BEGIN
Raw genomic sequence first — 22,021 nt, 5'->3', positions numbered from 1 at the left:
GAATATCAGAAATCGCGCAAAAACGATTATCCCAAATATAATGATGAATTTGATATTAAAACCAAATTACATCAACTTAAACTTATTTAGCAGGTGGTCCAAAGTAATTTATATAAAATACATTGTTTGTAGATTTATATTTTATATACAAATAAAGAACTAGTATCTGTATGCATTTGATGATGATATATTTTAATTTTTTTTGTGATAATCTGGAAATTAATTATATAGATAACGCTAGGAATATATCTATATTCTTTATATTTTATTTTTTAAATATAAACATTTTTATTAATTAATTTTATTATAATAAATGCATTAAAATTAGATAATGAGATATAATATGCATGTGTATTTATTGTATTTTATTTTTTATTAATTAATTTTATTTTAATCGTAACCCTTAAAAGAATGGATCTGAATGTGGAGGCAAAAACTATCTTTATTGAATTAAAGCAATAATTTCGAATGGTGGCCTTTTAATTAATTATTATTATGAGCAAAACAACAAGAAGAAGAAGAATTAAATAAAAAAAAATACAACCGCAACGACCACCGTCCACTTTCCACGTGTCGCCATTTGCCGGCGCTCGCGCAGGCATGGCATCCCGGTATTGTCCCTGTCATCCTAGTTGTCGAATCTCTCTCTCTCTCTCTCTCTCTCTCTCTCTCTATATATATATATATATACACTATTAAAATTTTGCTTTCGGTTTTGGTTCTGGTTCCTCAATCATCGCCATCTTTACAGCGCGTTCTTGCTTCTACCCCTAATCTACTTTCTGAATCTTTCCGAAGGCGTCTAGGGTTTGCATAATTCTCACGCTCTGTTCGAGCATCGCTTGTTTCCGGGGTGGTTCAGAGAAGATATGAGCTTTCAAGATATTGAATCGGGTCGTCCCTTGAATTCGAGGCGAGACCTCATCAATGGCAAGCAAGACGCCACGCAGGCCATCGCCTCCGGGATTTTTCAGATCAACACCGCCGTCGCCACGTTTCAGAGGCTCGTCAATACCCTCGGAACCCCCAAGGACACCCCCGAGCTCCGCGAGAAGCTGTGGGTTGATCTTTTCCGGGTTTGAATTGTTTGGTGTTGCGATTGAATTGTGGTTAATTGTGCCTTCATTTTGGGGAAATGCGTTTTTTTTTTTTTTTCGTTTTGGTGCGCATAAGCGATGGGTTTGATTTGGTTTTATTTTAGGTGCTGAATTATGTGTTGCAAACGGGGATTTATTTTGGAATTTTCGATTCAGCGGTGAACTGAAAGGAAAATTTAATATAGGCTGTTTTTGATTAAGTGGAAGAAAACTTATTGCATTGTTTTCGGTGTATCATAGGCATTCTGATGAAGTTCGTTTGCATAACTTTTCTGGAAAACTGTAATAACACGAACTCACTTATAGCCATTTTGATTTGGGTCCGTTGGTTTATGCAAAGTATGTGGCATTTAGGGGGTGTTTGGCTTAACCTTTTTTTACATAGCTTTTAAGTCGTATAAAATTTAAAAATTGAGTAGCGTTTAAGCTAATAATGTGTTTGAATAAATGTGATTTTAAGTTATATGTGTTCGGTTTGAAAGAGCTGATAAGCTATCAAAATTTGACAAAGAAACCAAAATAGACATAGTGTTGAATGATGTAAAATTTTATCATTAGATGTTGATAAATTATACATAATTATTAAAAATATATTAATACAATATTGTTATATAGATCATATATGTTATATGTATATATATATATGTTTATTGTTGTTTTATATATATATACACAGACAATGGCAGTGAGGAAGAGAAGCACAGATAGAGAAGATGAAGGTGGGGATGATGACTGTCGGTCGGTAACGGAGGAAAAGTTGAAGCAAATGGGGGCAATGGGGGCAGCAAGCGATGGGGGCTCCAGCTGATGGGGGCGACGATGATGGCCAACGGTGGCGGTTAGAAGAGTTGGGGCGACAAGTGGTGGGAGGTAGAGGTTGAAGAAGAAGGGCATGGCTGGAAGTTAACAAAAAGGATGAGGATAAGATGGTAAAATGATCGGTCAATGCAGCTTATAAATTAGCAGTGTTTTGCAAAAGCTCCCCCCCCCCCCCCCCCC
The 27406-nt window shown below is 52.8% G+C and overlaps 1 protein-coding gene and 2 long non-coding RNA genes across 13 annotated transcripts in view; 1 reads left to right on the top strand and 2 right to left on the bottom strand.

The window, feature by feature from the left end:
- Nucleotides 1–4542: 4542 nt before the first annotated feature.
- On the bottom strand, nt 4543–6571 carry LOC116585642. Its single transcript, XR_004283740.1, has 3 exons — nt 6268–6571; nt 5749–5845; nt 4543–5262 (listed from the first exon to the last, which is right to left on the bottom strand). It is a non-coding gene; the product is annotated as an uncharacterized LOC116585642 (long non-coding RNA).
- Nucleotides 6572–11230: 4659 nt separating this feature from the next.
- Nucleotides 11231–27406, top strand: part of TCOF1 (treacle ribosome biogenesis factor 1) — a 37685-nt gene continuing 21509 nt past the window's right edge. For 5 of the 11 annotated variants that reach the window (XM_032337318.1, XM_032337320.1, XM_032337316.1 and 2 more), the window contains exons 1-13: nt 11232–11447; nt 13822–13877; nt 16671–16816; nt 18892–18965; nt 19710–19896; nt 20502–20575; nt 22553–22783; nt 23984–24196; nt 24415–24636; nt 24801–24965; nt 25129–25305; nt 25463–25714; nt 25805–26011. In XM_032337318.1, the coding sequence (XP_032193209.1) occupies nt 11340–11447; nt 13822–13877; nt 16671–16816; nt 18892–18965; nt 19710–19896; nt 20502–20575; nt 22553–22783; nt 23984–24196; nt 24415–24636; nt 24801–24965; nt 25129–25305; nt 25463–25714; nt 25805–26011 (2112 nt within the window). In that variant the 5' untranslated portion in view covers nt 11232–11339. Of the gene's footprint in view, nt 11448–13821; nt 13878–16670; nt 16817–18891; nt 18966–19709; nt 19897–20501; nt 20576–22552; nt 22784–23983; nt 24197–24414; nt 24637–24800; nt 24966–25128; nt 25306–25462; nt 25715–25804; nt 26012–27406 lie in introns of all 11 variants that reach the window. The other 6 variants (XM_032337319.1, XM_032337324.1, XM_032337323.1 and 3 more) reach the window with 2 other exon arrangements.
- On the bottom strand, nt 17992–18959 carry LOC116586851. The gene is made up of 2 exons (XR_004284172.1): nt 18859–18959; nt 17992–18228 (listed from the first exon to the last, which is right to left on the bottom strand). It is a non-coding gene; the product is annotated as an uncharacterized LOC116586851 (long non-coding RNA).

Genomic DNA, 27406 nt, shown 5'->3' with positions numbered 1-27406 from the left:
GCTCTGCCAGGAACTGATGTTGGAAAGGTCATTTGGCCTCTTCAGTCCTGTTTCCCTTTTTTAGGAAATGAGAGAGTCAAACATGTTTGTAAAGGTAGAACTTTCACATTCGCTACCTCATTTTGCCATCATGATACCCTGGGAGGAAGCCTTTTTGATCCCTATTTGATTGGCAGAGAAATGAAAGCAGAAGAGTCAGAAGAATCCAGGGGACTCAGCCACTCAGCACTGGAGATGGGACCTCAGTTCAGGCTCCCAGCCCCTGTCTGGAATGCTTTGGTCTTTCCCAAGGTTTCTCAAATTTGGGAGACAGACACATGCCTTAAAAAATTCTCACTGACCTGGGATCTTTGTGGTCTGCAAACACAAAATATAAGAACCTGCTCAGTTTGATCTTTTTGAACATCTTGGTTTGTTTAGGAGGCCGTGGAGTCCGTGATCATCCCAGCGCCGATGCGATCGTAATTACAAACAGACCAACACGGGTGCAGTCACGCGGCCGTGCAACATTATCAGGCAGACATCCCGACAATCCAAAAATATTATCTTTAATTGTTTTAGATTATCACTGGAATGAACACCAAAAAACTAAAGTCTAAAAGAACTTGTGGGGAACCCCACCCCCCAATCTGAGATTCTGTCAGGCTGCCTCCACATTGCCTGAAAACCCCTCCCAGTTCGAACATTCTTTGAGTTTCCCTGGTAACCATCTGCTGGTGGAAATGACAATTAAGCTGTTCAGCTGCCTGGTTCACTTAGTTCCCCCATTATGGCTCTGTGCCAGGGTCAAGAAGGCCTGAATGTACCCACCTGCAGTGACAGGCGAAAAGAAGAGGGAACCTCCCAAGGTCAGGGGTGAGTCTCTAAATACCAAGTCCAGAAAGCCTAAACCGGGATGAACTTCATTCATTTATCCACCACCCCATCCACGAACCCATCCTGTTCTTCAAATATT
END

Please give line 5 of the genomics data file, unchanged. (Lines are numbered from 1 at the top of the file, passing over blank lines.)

- Nucleotides 1–4542: 4542 nt before the first annotated feature.